FIG. 2 shows illustrative interactive media guidance application screen 200 that may be displayed on display 112. The user may access interactive media guidance application screen 200 by any suitable means such as, for example, pressing a “menu,” “guide,” or other suitable key or key sequence on user input device 114, navigating from another interactive media guidance application screen or menu, or by any other means known in the art. Illustrative interactive media guidance application screen 200 contains a grid of program listings 210, which includes program titles, channels and scheduled broadcast times. The screen may include any other suitable program information. In other embodiments, the interactive media guidance application screen may include a list (i.e., a single column) of programs. The user may select a desired program listing with highlight region 212 using user input 116, or any other suitable means.

To schedule a program or other suitable video for recording, a user may highlight a desired program, as shown in FIG. 2 where “Biography” on channel 28 is highlighted, and press a “Record” key or key sequence, or select a “Record” option from the screen using user input device 114 (FIG. 1). Any suitable device from user equipment 110 (FIG. 1), for example recording device 118 (FIG. 1), may record the program. In response to receiving an instruction to record the program, the interactive media guidance application may place icon 216 on the listing associated with the selected program to indicate to the user that the interactive media guidance application has scheduled the program for recording (e.g., in FIG. 2, Biography, NBA Inside Stuff and Men In Black are scheduled for recording).

Prior to choosing to record a program, the user may request additional information regarding the program. For example, the user may highlight a listing using highlight region 212 and press an “Information” key or key sequence on user input device 114. In response to receiving the user request, the interactive media guidance application may display an information screen. FIG. 3 shows illustrative information screen 300, which includes detailed information section 302, program description area 304 (including the program title, time and channel), and video window 306. Screen 300 also includes selectable icons 310, some or all of which may include text descriptions. The screen may include options for recording, series recording, parental lock, or any other suitable interactive media guidance application action. If a user determines that he wants to record the program, the user may schedule the recording by pressing a “Record” key or key sequence, selecting a “Record” option from the screen using a user input device (e.g., user input device 114, FIG. 1), or by any other suitable means.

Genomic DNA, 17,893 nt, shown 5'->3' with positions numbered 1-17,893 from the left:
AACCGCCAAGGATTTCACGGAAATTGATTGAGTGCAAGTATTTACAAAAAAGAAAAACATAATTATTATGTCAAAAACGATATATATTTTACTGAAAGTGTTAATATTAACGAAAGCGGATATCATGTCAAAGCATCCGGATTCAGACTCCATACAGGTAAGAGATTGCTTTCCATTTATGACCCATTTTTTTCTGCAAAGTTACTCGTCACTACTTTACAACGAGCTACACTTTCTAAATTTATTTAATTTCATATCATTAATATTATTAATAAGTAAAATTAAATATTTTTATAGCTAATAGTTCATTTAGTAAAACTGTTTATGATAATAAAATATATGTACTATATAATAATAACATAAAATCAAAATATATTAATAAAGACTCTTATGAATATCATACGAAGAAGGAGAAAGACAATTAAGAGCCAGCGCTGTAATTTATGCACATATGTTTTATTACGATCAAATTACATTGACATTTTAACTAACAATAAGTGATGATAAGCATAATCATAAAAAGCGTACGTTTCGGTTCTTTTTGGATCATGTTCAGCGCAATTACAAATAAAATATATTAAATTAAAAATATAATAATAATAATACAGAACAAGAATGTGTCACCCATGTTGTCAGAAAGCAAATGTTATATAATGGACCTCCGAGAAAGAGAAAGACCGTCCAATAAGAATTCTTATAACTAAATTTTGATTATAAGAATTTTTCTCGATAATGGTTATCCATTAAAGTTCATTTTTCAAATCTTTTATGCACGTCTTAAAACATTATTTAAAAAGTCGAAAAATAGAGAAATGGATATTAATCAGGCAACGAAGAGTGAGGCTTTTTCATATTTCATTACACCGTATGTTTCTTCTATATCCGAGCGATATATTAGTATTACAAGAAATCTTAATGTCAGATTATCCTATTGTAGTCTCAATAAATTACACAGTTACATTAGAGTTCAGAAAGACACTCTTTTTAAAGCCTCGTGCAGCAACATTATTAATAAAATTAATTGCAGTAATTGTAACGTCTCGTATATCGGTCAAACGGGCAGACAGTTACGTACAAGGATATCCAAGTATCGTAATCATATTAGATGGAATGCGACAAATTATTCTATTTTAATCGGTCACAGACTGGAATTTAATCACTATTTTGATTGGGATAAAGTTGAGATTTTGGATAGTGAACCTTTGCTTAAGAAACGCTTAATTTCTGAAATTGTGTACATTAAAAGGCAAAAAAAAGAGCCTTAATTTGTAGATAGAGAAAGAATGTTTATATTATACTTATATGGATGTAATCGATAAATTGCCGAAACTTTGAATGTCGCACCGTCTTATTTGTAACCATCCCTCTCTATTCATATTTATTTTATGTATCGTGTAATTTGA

In some embodiments, the user may be watching a program on display device 112 (FIG. 1) in a full screen view, for example full screen view 400 shown in FIG. 4, and decide to record the program. To record the program, the user may press a “Record” key or key sequence on user input device 114 (FIG. 1), or use any other suitable means. A pop-up notice, such as pop-up notice 402, may appear to confirm that recording has begun. Such a notice may also appear in response to receiving a user confirmation to record the program (e.g., in response to a user confirming the recording with menu 502 of FIG. 5). In some embodiments, pop-up notice 402 may appear automatically when a previously-scheduled recording commences.